Defunding HBCUs was acknowledgement as well that Obama was embracing Clinton's Federalism Act-----that he was going to ignore Federal laws surrounding Equal Protection---and that includes civil rights and education law. HBCUs have been a pipeline for students from underserved schools that did not get the funding and resources to create a thriving learning environment---in Baltimore, Maryland Assembly was sued for failing to send $1 billion in Federal Equal Protection education funding----it was diverted elsewhere---and this is why underserved school children in cities like Baltimore remained remedial----not able to read or do math. The Federal funding of HBCUs has always recognized the special needs of underserved students and Obama was saying---THOSE DAYS ARE OVER.
So, Maryland HBCUs were already struggling from the refusal of the Maryland Assembly to send Constitutionally guaranteed funds---then the economic crash from widespread corporate fraud----for-profit education corporations having over $1 trillion in fraud for one----now leads to more Federal and state cuts. This sets the stage for profit donations being the only way to operate and with those----the donors set the agenda of the schools. What we are seeing is this online format fueled by private education corporations filling curricula and we will see the same systemic frauds in these online operations as we did the brick and mortar for-profits.
IT IS ALL SIMPLY TRASH AND IT WASTES VITAL FEDERAL TAXPAYER MONEY FOR HIGHER EDUCATION. THEY DO NOT WANT HIGHER EDUCATION---THEY WANT VOCATIONAL TRAINING ONLY AS WE SEE IN THE NEXT ARTICLE.
Funding Cuts Put HBCUs On The Chopping Block
May 13, 200912:00 PM ET
The Obama Administration unveiled its education budget last week. In it, there were a number of cuts including a program providing historically black colleges and universities (HBCUs) an extra $85 million dollars in federal funding. United Negro College Fund President and CEO Michael Lomax explains what these cuts mean for black colleges and their students.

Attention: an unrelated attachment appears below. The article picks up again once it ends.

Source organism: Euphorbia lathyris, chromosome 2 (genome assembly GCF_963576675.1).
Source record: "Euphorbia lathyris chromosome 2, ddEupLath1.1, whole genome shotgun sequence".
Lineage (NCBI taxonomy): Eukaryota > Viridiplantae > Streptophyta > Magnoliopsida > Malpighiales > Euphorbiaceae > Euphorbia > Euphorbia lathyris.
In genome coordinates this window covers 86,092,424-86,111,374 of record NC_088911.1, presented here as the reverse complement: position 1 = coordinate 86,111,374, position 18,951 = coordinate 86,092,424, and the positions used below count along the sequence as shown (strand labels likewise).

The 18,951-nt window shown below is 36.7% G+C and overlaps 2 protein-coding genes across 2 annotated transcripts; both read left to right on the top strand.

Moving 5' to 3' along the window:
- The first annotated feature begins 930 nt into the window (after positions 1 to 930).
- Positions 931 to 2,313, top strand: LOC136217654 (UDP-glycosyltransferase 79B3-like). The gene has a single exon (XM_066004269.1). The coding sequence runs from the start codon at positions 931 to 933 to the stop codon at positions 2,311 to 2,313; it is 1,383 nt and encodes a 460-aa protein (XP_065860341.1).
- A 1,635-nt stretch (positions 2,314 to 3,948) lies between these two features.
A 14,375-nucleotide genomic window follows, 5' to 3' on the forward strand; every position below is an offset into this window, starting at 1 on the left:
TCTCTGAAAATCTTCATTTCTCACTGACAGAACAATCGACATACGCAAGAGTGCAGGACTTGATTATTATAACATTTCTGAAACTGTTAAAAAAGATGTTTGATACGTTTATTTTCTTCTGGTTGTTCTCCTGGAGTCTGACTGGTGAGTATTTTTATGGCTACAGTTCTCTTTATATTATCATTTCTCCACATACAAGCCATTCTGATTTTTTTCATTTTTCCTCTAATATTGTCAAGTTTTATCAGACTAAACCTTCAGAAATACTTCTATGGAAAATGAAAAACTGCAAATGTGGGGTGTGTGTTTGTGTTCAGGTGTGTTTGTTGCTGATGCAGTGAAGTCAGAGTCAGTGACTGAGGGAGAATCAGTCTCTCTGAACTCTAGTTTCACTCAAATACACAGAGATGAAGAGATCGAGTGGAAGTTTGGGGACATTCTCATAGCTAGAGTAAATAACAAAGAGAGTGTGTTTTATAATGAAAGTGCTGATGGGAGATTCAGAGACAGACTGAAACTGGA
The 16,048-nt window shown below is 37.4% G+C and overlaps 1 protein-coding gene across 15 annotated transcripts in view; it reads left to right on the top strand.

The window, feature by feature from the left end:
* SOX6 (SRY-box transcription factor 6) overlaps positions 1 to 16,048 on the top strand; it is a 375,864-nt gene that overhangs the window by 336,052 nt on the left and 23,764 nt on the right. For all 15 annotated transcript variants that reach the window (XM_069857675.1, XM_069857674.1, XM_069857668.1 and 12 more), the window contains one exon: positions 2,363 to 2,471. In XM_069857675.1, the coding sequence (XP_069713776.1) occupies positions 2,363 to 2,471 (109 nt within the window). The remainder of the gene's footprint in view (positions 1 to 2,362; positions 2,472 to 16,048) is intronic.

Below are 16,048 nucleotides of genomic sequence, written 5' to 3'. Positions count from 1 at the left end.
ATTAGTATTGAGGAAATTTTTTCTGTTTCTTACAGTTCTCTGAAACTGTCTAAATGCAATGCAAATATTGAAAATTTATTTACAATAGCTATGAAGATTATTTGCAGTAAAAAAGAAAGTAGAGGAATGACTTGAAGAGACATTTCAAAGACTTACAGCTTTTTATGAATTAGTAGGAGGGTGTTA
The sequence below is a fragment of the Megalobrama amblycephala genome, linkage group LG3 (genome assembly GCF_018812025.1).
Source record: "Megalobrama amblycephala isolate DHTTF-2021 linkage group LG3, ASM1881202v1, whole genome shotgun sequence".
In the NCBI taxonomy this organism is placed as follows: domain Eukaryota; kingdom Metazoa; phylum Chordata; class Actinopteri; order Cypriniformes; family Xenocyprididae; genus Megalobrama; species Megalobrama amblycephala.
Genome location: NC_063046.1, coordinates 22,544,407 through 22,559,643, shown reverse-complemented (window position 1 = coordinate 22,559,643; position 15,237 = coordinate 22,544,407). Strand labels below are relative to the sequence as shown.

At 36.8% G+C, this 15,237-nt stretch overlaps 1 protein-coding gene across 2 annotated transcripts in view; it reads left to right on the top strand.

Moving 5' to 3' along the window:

MICHEL MARTIN, host:
We go now from the high court to higher education. President Obama has unveiled his proposed education budget. It calls for increased funding for a number of programs, but overall there were cuts in funding for historically black colleges and universities or HBCUs. A two-year-old program providing $85 million to black colleges and universities was eliminated by the White House. The tribal colleges also sustained a cut.
The funding was designed to be temporary, but leaders of these schools say they are going to challenge the Obama administration on this. Here to talk about what this might mean is Michael Lomax, the president and CEO of the United Negro College Fund. Welcome, sir, thank you for joining us.
Mr. MICHAEL LOMAX (President and Chief Executive Officer, United Negro College Fund): Thank you, it's a pleasure to be here.
MARTIN: What is this money used for?
Mr. LOMAX: Well, first of all let's just recognize that it was about $500 million in additional aid given to minority-serving institutions two years ago as part of the College Cost Reduction Act. When the Pell Grant was raised two years by the new Democratic Congress, they also, in their wisdom, decided that institutions which have a disproportionately large number of low-income and minority students needed additional support to be able to meet the needs of those students by keeping their costs down.
And so $85 million was given to historically black colleges for two years, so for $170; $200 million for Hispanic-serving institutions, $60 million for tribal colleges. And that all added up to about 500 million. It was a two year sunset, and at that time, Senator Obama supported this vigorously. And this enabled these institutions, which have a disproportionately large number of low-income students, students who come to them academically not as well prepared.